-Caitlin, Naturalist, M/V Sea Lion

San Juan Safaris


The M/V Sea Lion goes to Canada!

Monday, April 28th, 2014

What a great start to the 2014 whale watching season! The M/V Sea Lion headed out again today and caught up with some Transients (mammal-hunting killer whales) once again. Today was however, a little different than most days given we went about seventy miles round trip! The whales were located about fifteen miles west of Victoria, BC and Captain Mike and I decided to go for it.

After about an hour and a half we caught up with the T065A group of whales. There were two females whales, one newborn calf, and a sprouting male (maturing). Guests, Captain Mike, and I were elated, after spending so long in wait, to finally see these magnificent mammals. They seemed to be traveling along at a swift pace, using the incoming tide to ease their travels, when suddenly they seemed to slow to almost a stop and come into a tight circle. When we saw red in the water shortly after, and the male transient cartwheel out of the water, we knew what had happened! The whales had made a kill!

Transients spend about 90% of their time foraging for food, since so much of their effort is used in traveling, they need to have payoffs in the way of food. Transients are very skilled hunters, they have even been known to use boats to aid in their discreteness, surfacing and traveling close or behind boats to mask the sound of heir exhalations and movements. Perhaps when the T065A group located the harbor seal they eventually ended up consuming, they used the M/V Sea Lion to their advantage! Either way, we were all very happy to see such behavior and to know they were well fed! Just a simply gorgeous day on the water … on our way home we even got to watch California and Steller Sea Lions! I can’t wait to get back out there tomorrow!


Heather, Naturalist, M/V Sea Lion

San Juan Safaris

Transient Orcas at Henry Island

Friday, March 7th, 2014

Another fabulous day on San Juan Island! Our Owner and Captain Brian was out on the water today and spotted transient orcas near Henry Island late this morning.  T18 was out with the T19 group hunting in Open Bay and off Battleship Island.  We often see these transient orcas in the summer months as well.  Harbor seals were the main course this morning, a favorite of transient orcas.  Brian observed lots a vocalizations after the hunt was over.  Transients are often seen “celebrating” after a kill, the sign of a happy and full orca.

Battleship Island is a nature preserve and heavily populated with harbor seals.  The harbor seals enjoy the large kelp bed that surrounds the small rock island.  In the summer time harbor seal pups are often seen laying on top of the kelp.  It is not wonder that it is also a favorite diner for transient orcas!


Reservations Manager, San Juan Safaris

Transients Snack on Rock Sausage II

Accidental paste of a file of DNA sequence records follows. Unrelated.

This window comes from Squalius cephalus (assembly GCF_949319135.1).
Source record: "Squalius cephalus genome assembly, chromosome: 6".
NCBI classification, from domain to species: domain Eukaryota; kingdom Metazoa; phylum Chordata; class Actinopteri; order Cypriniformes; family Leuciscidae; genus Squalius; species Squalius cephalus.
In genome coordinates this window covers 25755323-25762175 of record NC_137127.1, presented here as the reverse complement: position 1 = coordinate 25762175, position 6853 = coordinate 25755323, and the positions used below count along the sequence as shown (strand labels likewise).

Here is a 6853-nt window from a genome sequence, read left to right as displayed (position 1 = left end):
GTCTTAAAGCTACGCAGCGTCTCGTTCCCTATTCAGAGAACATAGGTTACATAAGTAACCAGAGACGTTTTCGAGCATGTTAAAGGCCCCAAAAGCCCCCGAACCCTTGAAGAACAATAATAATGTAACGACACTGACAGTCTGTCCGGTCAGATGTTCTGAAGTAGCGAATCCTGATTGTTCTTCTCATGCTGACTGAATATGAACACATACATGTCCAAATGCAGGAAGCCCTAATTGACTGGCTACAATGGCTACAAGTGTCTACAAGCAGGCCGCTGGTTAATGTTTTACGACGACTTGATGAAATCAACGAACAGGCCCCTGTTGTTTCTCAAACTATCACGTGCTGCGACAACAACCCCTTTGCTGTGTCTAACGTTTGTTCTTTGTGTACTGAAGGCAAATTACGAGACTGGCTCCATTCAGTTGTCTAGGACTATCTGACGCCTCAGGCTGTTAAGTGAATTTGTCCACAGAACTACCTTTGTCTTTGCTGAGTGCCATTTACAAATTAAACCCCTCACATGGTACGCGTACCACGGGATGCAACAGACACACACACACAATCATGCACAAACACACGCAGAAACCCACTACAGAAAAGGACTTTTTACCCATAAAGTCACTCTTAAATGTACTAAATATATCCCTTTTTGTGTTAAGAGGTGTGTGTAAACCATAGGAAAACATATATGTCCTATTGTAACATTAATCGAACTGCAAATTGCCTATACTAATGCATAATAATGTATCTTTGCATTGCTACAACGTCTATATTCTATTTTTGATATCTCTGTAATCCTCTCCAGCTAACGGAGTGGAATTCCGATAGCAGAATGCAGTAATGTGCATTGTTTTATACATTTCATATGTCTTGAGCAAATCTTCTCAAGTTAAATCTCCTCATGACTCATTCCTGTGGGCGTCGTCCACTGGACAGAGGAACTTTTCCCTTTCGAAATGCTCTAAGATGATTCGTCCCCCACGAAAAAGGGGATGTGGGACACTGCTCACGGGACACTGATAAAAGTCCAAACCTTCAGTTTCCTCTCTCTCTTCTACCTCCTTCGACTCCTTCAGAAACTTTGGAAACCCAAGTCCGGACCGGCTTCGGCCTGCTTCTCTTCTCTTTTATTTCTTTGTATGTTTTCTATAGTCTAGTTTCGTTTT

Sunday, October 6th, 2013

Yesterdays trip turned out to be pretty great! Lots of whales, wildlife and rare findings! We left Friday Harbor and headed for the west side of San Juan Island to catch up with the T-120 group of mammal hunting transient orcas, stoping along the way to see harbor seals and steller sea lions.

When we got to the orcas they were traveling at a very fast speed, probably chasing their prey. Just as I was telling guests how orcas hunt cooperatively and come together in a tight group when they begin to initiate the kill, they began to do that. It happened very quickly and subtly, but when we all saw the pair of harbor seal lungs floating on the surface, almost surgically removed from the body, we all knew what had happened! Orca whales have very dexterous tongs and use their large cone shaped teeth with precision. It was incredible to see how carefully, yet speedily they disarticulated the lungs from the body of the seal. Transients are actually known to leave the lungs. I guess they are just not as good as the rest of the meat!

We also saw a mother and calf pair of humpback whales on Kelp Reef! It was a great day!

Heather, Naturalist, M/V Sea Lion
San Juan Safaris

Once in a Lifetime Transient Orca Behavior!

Thursday, September 26th, 2013

Today was one of those days that only happens once in a season- sunny September skies, flat calm ocean water, wildlife everywhere, great guests… oh, and did I mention orca whales that seemed to be breaching out of the water every thirty seconds?!

Let’s start at the beginning! Today the M/V Sea Lion left Friday Harbor and headed north into Canadian waters once again. Today however, we were in search of the mammal hunting orcas known as transients, or Biggs Killer Whales. We really couldn’t have had better timing! When we got on seen with the orcas, they surfaced once and stayed submerged for a very long time. I surmised that they were probably hunting something underwater. My suspicions were confirmed when they surfaced in a tight circle trying to kill the harbor seal that they had found. It was incredible to watch the hole thing unfold before our eyes!

Suddenly, the whales took off and were seen far in the distance porpoising out of the water, a behavior they do to conserve energy when they are traveling at high speeds. The chase was on. Next, they came right back to where they were. The large male in the group, T12a then displayed some very aggressive behavior, flipping though the water and cartwheeling repeatedly. After that, all was silent above water. Below water, there were probably many vocalizations going on and sharing of the food. It is likely that the large male finished off the seal and then shared with the two mothers and three calf’s in the group!

After that, then the fun began! It seemed like just when you thought the orcas would be done celebrating, another would jump out of the water, or do a head stand, or cartwheel, or spyhop! Even the babies were getting in on the action! At one point, many people, myself included, snapped a picture of two orcas breaching at the very same time- one going one way, and the other the opposite direction. That’s something everyone will remember their entire life. It really was an incredible display of orca behavior. I can’t wait to get back out there tomorrow!

Heather, Naturalist, M/V Sea Lion
San Juan Safaris